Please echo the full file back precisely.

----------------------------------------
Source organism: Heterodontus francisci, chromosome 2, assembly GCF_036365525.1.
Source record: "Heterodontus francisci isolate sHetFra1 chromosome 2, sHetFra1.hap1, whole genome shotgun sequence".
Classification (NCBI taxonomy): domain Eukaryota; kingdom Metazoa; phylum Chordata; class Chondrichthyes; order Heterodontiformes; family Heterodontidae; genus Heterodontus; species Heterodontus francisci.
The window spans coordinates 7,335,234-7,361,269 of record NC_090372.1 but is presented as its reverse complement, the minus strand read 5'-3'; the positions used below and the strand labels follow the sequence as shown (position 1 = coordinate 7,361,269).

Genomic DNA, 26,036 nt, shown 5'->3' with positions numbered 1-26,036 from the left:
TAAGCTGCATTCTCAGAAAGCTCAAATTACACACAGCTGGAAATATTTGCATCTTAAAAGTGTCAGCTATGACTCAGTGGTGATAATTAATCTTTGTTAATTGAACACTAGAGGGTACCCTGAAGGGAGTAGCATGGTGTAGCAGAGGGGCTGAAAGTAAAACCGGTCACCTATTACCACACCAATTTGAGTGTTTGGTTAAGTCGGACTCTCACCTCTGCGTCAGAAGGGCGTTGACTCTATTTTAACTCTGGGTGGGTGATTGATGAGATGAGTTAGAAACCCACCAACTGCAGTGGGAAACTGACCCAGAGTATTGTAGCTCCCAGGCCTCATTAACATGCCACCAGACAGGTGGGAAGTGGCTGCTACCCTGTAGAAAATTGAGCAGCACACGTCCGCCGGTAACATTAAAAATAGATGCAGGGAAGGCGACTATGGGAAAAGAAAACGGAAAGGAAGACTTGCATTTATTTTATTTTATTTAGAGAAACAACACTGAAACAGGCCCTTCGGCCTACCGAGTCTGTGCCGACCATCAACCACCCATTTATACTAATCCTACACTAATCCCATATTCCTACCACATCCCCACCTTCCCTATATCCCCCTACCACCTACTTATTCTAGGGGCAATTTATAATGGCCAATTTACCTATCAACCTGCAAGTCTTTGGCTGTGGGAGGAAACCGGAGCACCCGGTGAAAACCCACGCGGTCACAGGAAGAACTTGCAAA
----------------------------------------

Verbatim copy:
Source organism: Heterodontus francisci, chromosome 2, assembly GCF_036365525.1.
Source record: "Heterodontus francisci isolate sHetFra1 chromosome 2, sHetFra1.hap1, whole genome shotgun sequence".
Classification (NCBI taxonomy): domain Eukaryota; kingdom Metazoa; phylum Chordata; class Chondrichthyes; order Heterodontiformes; family Heterodontidae; genus Heterodontus; species Heterodontus francisci.
The window spans coordinates 7,335,234-7,361,269 of record NC_090372.1 but is presented as its reverse complement, the minus strand read 5'-3'; the positions used below and the strand labels follow the sequence as shown (position 1 = coordinate 7,361,269).

Genomic DNA, 26,036 nt, shown 5'->3' with positions numbered 1-26,036 from the left:
TAAGCTGCATTCTCAGAAAGCTCAAATTACACACAGCTGGAAATATTTGCATCTTAAAAGTGTCAGCTATGACTCAGTGGTGATAATTAATCTTTGTTAATTGAACACTAGAGGGTACCCTGAAGGGAGTAGCATGGTGTAGCAGAGGGGCTGAAAGTAAAACCGGTCACCTATTACCACACCAATTTGAGTGTTTGGTTAAGTCGGACTCTCACCTCTGCGTCAGAAGGGCGTTGACTCTATTTTAACTCTGGGTGGGTGATTGATGAGATGAGTTAGAAACCCACCAACTGCAGTGGGAAACTGACCCAGAGTATTGTAGCTCCCAGGCCTCATTAACATGCCACCAGACAGGTGGGAAGTGGCTGCTACCCTGTAGAAAATTGAGCAGCACACGTCCGCCGGTAACATTAAAAATAGATGCAGGGAAGGCGACTATGGGAAAAGAAAACGGAAAGGAAGACTTGCATTTATTTTATTTTATTTAGAGAAACAACACTGAAACAGGCCCTTCGGCCTACCGAGTCTGTGCCGACCATCAACCACCCATTTATACTAATCCTACACTAATCCCATATTCCTACCACATCCCCACCTTCCCTATATCCCCCTACCACCTACTTATTCTAGGGGCAATTTATAATGGCCAATTTACCTATCAACCTGCAAGTCTTTGGCTGTGGGAGGAAACCGGAGCACCCGGTGAAAACCCACGCGGTCACAGGAAGAACTTGCAAA